In the public administration literature there has been increasing attention to innovation, due to for instance New Public Management (NPM), budget constraints of states and societal problems like ageing. However, enquiry is mainly based on conceptual or normative articles and books, thereby lacking an evidence-based approach. Based on a systematic review of the literature in the period 1990-2013 this article synthesize empirical publications on public sector innovation - linking innovation as a process and innovation as an outcome. The articles are analyzed based on the themes of the definitions of innovations, objectives, types, influential factors to the innovation process (including the adoption and diffusion stage) and outcomes. We further identified whether the studies referred to certain policy fields as well as their employed methods. The research shows that influential factors related to both the organizational, environmental and employee level as well as innovation characteristics should be taken into account. Our findings concentrate on the huge variety in the field, which points to the very fragmented nature of public innovation. We propose an agenda for the study of public sector innovation that address various methodological, theoretical and empirical gaps.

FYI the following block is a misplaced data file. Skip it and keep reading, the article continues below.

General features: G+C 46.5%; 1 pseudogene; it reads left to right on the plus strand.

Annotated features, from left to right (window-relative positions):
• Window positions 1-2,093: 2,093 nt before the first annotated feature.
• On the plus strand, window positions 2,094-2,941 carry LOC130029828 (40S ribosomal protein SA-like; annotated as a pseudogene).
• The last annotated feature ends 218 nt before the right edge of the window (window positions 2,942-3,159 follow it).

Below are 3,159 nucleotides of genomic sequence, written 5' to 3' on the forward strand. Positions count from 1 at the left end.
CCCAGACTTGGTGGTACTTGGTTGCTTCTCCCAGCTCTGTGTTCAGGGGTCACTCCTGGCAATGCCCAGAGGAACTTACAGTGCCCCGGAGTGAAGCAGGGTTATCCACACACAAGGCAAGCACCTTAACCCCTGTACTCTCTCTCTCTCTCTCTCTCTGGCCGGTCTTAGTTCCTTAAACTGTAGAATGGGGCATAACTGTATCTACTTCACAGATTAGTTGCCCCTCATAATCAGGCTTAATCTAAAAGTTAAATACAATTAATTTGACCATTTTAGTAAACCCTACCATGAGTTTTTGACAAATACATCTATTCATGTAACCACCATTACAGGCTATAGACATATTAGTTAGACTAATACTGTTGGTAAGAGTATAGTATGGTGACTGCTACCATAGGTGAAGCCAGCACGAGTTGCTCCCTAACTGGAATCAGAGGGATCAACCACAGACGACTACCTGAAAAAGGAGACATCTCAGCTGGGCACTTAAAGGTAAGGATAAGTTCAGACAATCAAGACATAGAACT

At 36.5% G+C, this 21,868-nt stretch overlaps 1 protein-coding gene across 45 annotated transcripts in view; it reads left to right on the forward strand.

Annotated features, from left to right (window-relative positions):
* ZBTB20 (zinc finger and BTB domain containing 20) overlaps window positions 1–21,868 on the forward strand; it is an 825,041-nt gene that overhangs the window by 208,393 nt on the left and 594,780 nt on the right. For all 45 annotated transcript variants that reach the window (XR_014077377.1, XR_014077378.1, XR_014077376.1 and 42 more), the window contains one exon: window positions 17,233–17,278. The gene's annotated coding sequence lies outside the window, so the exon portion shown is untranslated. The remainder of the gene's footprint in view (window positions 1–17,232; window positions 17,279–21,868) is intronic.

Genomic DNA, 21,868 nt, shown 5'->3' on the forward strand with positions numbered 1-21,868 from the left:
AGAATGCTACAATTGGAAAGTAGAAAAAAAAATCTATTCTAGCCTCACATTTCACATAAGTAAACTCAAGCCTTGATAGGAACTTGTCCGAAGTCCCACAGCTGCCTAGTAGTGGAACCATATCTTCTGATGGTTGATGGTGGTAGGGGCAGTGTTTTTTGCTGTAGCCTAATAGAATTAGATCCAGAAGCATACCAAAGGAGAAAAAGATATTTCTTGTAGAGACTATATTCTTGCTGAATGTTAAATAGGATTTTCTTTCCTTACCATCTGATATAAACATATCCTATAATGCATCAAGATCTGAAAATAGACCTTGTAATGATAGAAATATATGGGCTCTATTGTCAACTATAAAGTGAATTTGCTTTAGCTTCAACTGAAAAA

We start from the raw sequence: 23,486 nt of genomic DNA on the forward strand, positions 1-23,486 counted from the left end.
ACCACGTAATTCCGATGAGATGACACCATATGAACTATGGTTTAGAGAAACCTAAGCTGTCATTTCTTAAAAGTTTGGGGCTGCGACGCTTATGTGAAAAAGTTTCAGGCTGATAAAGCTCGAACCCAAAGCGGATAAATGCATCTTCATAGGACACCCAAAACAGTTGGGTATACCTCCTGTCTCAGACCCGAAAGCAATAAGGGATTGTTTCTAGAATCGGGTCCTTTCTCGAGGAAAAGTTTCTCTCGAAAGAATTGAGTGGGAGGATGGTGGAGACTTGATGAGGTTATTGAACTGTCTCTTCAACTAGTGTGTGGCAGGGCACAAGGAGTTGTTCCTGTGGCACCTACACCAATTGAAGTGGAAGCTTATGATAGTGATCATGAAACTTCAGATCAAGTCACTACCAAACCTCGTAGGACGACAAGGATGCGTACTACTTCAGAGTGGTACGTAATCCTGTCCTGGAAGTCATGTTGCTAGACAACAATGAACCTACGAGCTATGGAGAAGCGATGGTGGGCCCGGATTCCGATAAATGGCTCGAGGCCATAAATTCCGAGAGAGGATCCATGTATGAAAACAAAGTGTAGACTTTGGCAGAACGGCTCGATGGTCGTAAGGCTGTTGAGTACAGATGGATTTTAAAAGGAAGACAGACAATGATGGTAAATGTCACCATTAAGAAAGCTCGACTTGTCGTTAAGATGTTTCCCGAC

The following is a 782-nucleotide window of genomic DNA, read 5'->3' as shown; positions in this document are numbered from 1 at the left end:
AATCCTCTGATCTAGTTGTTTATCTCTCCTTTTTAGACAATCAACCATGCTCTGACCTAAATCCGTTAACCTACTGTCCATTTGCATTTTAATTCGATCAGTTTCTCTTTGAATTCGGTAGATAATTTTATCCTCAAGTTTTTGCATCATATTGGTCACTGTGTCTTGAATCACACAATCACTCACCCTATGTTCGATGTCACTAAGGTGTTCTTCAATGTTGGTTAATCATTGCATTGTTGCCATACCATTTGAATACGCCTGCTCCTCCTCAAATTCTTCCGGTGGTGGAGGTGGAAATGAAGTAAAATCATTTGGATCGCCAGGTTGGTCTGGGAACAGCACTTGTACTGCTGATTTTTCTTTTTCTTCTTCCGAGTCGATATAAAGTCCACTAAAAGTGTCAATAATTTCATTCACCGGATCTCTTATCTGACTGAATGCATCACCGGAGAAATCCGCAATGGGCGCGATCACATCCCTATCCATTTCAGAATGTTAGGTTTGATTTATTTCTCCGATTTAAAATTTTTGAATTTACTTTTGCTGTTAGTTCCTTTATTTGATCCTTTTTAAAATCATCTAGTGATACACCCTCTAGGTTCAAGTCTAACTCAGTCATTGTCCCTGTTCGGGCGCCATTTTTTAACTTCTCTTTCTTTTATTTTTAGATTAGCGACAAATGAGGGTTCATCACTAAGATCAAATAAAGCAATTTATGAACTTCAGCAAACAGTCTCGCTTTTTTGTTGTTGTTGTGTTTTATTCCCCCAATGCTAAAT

Department of Public Administration

de Vries, H.A, Bekkers, V.J.J.M, & Tummers, L.G. (2014). Innovations in the Public Sector: A Systematic Review and Future Research Agenda. Retrieved from http://hdl.handle.net/1765/51035